Tag Archives: Fantasy

My Superpower: Matthew David Goodwin (Latino/a Rising)

28 Oct Latino Latina Rising Athology

My Superpower is a regular guest column on the Skiffy and Fanty blog where authors and creators tell us about one weird skill, neat trick, highly specialized cybernetic upgrade, or other superpower they have, and how it helped (or hindered!) their creative process as they built their project. Today we welcome Matthew David Goodwin to talk about how the power of passionate social justice relates to Latino/a Rising.


If I had to be a superhero, it would be the Batman kind of superhero.  When thrown against a wall, I would break.  When cut, I would bleed.  Hopelessly human.  But I’m much more sympathetic to the 1960’s campy version of Batman than the Batman of late.  I wouldn’t erase the dark undertones, just splash them with color.

Sometimes it’s hard to know what Batman’s superpowers actually are.  One is hidden (his passion) and the other is disguised as an accessory (the weirdly enormous bright yellow utility belt).  But together, his passion and utility belt make up for his lack of superhuman strength.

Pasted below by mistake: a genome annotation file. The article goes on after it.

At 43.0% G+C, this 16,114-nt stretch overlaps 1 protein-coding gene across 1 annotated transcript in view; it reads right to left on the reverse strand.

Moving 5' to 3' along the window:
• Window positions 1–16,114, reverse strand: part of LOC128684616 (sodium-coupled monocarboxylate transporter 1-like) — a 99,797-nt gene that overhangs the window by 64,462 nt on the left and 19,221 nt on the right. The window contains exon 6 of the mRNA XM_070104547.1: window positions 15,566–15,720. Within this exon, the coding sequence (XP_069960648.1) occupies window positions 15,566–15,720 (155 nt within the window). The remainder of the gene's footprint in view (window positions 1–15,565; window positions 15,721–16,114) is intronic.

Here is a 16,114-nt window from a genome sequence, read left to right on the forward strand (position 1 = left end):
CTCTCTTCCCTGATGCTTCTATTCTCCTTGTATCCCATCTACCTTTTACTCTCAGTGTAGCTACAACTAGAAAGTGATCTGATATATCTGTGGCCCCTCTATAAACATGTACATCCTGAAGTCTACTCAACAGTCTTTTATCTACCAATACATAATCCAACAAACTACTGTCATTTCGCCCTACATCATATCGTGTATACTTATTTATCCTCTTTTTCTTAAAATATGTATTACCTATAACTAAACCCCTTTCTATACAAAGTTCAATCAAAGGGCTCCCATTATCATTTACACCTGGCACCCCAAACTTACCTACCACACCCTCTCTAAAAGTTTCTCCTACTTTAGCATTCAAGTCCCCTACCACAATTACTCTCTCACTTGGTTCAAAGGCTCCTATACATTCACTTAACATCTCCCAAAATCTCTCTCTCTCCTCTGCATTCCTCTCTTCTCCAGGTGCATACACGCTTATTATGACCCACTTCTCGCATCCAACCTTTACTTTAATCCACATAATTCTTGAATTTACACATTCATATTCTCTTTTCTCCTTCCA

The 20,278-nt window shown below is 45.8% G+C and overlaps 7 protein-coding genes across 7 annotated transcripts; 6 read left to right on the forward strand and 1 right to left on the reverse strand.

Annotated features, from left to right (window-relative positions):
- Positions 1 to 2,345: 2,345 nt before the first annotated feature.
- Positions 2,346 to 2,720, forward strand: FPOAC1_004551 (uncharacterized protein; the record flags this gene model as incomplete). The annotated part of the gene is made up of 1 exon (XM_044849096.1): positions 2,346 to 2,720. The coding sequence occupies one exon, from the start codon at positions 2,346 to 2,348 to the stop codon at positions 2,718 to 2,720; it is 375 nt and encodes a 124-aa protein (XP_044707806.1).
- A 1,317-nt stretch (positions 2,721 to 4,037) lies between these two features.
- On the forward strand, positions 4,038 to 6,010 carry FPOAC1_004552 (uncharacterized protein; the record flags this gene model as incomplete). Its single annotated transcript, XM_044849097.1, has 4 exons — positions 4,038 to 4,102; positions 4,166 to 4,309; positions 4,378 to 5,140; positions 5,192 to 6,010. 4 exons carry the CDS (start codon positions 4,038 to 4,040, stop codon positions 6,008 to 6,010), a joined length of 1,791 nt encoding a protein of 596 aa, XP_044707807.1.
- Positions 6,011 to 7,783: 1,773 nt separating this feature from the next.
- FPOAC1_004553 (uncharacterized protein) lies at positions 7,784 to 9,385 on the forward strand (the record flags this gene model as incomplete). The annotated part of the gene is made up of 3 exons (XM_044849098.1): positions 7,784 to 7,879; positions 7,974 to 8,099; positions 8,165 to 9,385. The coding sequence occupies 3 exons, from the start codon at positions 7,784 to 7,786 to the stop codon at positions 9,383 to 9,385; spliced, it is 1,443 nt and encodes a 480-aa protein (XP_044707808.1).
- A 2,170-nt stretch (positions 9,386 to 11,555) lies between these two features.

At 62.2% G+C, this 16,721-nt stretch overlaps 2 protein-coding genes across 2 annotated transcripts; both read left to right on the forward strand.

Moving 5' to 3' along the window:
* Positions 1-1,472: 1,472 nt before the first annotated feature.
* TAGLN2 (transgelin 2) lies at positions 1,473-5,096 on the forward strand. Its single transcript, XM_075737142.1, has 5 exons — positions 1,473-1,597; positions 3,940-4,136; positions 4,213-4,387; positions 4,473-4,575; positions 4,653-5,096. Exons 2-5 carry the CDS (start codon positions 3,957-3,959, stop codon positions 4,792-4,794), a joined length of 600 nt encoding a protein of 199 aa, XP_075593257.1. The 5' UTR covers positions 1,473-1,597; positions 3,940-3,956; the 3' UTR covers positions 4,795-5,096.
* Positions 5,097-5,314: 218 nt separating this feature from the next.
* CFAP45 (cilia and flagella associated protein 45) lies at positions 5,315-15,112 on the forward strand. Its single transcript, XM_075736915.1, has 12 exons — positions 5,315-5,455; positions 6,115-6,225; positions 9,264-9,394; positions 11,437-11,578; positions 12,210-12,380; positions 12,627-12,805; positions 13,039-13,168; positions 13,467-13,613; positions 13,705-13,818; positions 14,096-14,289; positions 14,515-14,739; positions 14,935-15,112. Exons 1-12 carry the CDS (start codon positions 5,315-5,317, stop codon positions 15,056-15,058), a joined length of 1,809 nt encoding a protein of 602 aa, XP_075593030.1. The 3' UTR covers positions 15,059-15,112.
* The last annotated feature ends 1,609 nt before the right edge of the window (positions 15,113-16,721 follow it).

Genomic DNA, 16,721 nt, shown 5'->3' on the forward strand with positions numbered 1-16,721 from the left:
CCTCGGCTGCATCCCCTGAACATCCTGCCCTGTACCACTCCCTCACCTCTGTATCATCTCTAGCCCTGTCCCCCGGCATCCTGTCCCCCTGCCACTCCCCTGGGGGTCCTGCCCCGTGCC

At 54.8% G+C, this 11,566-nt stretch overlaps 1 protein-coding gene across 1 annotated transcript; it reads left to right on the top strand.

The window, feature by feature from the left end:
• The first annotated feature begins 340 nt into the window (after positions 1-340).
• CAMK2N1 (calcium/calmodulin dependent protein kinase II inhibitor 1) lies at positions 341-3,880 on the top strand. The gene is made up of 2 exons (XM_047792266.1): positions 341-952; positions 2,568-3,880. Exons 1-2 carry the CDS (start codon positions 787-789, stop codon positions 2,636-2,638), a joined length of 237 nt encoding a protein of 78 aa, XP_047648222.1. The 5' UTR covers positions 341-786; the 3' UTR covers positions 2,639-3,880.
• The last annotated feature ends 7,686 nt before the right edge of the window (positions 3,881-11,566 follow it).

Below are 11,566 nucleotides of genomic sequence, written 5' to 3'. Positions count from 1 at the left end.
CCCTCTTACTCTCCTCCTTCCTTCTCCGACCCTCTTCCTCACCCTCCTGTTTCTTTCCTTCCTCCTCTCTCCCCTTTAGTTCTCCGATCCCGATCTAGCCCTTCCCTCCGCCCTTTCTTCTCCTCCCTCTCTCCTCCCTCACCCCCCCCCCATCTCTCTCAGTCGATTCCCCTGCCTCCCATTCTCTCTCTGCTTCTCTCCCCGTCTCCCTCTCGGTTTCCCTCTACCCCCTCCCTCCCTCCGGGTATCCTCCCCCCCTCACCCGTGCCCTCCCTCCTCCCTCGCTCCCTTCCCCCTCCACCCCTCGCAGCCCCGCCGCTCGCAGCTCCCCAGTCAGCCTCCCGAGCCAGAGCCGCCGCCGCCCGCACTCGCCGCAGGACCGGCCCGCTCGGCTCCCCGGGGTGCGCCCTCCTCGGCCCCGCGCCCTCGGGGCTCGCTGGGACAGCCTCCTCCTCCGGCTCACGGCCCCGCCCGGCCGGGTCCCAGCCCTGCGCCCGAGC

Like Batman, I’m drawn into my work with a passion for social justice.  I worked many years in the Latino/a community in various non-profit organizations dealing with migration, domestic violence, and worker rights.  When I went to study for my doctorate in literature, I wanted to find a way to discuss the complex experiences of Latinos/as in the United States.  And I found that science fiction and fantasy is a potent way to express issues of race, gender, and migration.  And it is the best way for my daughter to imagine herself as part of the future. Continue reading

Guns, Stock, and Tael: Sword of the Bright Lady by M.C. Planck

23 Oct sword-of-the-bright-lady-mc-planck

Jared Diamond’s seminal work, Guns, Germs and Steel, posited that those three advantages are what allowed the Europeans to come out on top of the 15th century world and go on to dominate the globe in the next several centuries. European diseases decimated the New World, and European steel and guns gave them sway over Africa, Asia and the Americas. The reasons why Europe had those advantages and were able to leverage them is the heart of that book.